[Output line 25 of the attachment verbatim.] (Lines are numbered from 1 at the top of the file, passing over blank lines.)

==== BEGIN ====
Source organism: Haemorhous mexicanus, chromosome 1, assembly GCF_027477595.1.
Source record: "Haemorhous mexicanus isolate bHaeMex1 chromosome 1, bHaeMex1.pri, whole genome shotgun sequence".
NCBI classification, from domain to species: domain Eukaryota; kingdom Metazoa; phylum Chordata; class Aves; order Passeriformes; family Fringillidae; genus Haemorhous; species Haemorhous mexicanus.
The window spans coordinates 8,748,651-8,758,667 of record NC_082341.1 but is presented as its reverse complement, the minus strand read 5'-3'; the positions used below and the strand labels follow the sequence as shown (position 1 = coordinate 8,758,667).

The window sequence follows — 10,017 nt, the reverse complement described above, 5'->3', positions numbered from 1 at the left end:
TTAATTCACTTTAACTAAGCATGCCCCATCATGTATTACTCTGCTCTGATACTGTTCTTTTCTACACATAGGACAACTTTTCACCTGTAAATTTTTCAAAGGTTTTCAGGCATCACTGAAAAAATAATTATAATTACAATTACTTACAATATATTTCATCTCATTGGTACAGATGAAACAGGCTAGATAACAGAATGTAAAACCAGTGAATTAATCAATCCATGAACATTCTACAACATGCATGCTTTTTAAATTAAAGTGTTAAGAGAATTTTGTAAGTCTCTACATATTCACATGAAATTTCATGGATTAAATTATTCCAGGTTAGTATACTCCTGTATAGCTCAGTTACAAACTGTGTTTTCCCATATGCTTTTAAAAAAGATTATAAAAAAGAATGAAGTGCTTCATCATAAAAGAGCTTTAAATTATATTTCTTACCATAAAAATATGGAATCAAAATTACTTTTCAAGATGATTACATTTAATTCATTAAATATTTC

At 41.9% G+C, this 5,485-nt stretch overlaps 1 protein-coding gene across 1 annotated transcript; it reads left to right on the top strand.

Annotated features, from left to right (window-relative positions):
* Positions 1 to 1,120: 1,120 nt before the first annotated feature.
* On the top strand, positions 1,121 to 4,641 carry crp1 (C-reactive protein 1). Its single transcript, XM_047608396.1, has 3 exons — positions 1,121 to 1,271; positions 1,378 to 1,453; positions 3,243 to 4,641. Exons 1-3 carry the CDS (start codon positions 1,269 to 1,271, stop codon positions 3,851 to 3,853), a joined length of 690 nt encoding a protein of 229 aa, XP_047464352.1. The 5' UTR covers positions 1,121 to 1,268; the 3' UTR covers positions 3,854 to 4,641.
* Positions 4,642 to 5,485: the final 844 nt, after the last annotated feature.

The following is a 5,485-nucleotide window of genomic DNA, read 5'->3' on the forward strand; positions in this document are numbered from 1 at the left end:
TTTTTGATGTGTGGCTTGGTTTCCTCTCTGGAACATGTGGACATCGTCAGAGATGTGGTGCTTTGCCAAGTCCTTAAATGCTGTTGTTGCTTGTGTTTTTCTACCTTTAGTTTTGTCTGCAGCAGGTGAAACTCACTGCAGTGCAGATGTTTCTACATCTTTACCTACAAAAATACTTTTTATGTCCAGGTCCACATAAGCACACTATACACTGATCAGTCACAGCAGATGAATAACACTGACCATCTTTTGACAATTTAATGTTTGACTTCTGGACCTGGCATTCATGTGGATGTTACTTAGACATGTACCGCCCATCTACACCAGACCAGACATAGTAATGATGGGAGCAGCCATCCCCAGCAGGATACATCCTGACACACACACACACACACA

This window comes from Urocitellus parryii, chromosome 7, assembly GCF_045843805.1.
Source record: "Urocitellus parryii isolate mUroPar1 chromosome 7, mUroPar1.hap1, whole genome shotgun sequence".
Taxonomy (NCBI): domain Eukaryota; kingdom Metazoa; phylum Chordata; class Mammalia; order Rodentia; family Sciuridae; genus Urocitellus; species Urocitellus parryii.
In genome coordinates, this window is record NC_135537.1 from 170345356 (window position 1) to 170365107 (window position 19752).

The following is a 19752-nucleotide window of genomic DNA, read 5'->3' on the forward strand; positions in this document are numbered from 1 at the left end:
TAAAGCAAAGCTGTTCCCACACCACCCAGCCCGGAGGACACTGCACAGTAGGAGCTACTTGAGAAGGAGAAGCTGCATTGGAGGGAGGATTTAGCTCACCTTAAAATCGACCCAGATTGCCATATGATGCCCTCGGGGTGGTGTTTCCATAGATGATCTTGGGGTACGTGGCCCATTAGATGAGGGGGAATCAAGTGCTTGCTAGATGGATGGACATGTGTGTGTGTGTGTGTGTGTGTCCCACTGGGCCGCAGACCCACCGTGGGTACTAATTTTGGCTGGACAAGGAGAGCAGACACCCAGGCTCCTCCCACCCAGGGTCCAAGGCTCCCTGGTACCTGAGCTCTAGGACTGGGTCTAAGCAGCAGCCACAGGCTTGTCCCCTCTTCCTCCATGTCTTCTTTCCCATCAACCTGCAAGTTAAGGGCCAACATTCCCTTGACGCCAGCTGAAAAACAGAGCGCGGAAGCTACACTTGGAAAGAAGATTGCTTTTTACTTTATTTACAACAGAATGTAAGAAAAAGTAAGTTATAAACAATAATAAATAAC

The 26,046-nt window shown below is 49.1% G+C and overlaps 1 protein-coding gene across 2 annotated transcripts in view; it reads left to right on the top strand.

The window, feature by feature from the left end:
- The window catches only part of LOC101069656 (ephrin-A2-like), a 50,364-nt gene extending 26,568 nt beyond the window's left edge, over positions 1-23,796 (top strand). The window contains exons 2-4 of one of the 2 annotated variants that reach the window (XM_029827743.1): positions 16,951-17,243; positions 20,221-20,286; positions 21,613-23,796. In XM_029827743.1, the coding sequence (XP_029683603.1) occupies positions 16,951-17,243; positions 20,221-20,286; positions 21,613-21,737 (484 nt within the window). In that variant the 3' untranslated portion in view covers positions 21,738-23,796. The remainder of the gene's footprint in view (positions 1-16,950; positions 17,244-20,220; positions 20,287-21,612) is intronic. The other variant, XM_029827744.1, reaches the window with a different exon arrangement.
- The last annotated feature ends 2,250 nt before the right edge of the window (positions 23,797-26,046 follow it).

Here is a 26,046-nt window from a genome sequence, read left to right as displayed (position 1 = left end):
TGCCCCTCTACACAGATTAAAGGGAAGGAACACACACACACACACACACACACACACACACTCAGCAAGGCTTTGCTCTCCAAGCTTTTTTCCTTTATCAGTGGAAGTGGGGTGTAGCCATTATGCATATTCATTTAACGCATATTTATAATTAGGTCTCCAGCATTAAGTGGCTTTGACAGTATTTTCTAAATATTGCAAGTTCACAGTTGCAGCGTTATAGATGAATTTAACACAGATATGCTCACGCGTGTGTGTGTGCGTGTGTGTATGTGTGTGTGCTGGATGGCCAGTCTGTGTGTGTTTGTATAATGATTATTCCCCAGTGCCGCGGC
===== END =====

TGCCCCTCTACACAGATTAAAGGGAAGGAACACACACACACACACACACACACACACACACTCAGCAAGGCTTTGCTCTCCAAGCTTTTTTCCTTTATCAGTGGAAGTGGGGTGTAGCCATTATGCATATTCATTTAACGCATATTTATAATTAGGTCTCCAGCATTAAGTGGCTTTGACAGTATTTTCTAAATATTGCAAGTTCACAGTTGCAGCGTTATAGATGAATTTAACACAGATATGCTCACGCGTGTGTGTGTGCGTGTGTGTATGTGTGTGTGCTGGATGGCCAGTCTGTGTGTGTTTGTATAATGATTATTCCCCAGTGCCGCGGC